· 2 min read · Features

What business leaders could learn from Obama

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Let's take a moment and consider America in particular where America was before President Obama. It was a nation that seemed to have gone out of its way to be unpopular and alienate the world. Other nations considered what the world would look like if America were no longer a major influence. America was starting to be seen as irrelevant to the future of the planet.

Enter, Barack Husain Obama. An outsider, lacking the established connections, he needed to raise money, create influence and engage with the media and the nation at large.  As a candidate he was as green as they come in all the areas that traditionally were deemed to have mattered. Yet this man stormed the nation, raised more money than his adversaries by previously unseen methods, galvanised the people and connected with them in ways that had never been done before. Yes, he was a good orator, but after the Bush years that was not hard - what else was there?

The fundamental is self-confidence. This is not blind self-confidence built on a self-belief and a strong will power.  Unlike the many people that have confidence but are foolish with it, his is:

  • A self-confidence that makes him willing to listen to others' points of view
  • The self-confidence to change his mind if it is the right thing to do
  • The self-confidence to make a decision at the RIGHT time
  • The self-confidence to pick the best team for the job and then trust them to do it
  • The self-confidence to tackle the big issues first


Throughout the campaign, the mindset was simple: show the people what we stand for and let them decide. His message was always clear in direction and what he stood for. It is never easy to provide detail but where he could, he did. Where he couldn't, he was clear about his principles and overall aims so that the public knew he was trustworthy within his values.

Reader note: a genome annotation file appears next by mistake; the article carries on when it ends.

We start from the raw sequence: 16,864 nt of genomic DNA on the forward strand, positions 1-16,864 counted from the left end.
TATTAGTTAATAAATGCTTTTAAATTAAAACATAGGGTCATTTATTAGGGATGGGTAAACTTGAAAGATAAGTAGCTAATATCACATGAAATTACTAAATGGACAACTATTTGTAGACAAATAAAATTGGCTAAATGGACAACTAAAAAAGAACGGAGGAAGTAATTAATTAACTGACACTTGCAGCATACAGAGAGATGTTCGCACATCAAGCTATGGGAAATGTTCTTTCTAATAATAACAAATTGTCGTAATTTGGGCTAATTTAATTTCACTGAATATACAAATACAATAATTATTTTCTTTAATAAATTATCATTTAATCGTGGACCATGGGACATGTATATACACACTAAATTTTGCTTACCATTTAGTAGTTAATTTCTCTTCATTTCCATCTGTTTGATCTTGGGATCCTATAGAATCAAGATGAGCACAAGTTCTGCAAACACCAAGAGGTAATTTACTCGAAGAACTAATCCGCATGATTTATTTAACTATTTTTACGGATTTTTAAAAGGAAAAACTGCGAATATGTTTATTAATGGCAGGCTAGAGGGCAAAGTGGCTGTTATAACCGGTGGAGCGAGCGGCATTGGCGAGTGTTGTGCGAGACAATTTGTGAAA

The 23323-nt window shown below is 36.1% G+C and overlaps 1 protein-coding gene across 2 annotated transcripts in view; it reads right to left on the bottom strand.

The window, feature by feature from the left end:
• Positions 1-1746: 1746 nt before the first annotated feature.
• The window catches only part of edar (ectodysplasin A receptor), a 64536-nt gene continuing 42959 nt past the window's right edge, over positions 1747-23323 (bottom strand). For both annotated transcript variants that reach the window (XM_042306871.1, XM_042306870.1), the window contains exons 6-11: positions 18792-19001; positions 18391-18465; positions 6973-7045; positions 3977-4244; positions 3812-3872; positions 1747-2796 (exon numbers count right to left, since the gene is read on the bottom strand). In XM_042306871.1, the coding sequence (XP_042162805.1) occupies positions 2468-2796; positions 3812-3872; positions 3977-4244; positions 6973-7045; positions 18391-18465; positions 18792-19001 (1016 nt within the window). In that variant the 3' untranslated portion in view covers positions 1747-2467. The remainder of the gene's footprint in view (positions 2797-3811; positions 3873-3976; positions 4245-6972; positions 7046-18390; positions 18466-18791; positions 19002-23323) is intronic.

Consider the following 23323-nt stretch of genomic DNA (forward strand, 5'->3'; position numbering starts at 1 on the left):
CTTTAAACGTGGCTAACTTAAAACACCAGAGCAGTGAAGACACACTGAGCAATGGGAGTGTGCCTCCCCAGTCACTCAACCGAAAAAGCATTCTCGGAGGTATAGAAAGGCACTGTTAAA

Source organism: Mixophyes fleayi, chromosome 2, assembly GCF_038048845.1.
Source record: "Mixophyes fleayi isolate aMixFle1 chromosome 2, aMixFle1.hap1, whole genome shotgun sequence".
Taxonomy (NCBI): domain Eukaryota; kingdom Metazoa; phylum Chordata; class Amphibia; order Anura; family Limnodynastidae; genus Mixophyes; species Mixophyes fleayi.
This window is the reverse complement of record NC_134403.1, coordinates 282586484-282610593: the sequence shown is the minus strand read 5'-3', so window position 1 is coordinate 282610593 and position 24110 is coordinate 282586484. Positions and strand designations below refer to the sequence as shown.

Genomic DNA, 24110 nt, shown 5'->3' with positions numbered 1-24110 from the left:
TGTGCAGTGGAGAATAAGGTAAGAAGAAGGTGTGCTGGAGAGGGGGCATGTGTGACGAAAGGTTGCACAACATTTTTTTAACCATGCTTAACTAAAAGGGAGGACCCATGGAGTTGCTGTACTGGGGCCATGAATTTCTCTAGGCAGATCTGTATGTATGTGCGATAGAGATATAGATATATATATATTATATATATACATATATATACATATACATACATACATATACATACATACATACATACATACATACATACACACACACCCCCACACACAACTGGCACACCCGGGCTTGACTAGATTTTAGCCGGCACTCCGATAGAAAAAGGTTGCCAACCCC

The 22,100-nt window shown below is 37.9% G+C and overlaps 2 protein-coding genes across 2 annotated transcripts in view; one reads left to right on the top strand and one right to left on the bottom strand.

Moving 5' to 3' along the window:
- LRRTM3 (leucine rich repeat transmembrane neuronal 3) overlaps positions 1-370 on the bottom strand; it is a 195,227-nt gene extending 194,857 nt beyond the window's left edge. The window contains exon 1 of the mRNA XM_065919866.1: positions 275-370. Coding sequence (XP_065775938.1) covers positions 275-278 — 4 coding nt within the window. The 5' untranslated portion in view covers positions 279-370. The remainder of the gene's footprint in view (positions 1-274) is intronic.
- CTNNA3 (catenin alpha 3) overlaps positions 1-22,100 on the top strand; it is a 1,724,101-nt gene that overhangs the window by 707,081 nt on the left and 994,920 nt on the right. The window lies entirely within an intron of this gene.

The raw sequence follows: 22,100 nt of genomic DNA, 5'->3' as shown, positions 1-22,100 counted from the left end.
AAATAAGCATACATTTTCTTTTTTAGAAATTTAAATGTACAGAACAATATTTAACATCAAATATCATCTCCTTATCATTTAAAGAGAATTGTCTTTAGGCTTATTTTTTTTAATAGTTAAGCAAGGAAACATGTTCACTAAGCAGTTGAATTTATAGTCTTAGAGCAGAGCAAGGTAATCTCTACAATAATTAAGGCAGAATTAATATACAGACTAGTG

In office he has selected his team and sought to find the best people for the job. He has tackled the difficult issues up front and not been scared to challenge everything. Many have said he has tackled too many things at once - fortunately, he has not listened to this criticism.
 
Obama wants it right and is equally prepared to listen to ideas wherever they come from. Progress is tracked and he considers the implications of everything. The specifics are evident in so many ways. He shook hands with the policeman on guard at 10 Downing Street. A small detail but noted with great impact. The Obama brand is carefully considered and makes a big difference especially in his choice of words when speaking.
 
Finally, he understands the importance of relationships and the customer experience. Obama has built his image on reaching out to the people. In a recent interview with Newsweek he said, "American people not only have a toleration but also a hunger for explanation and complexity, and a willingness to acknowledge hard problems. I think one of the biggest mistakes that is made in Washington is this notion you have to dumb things down for the public."
 
To those that think the Obama approach would not work in business, take heed of the parallels with other accomplished business men of our modern times. Business leaders would do well to learn from his leadership.

Paul Bridle is managing director of Bridle International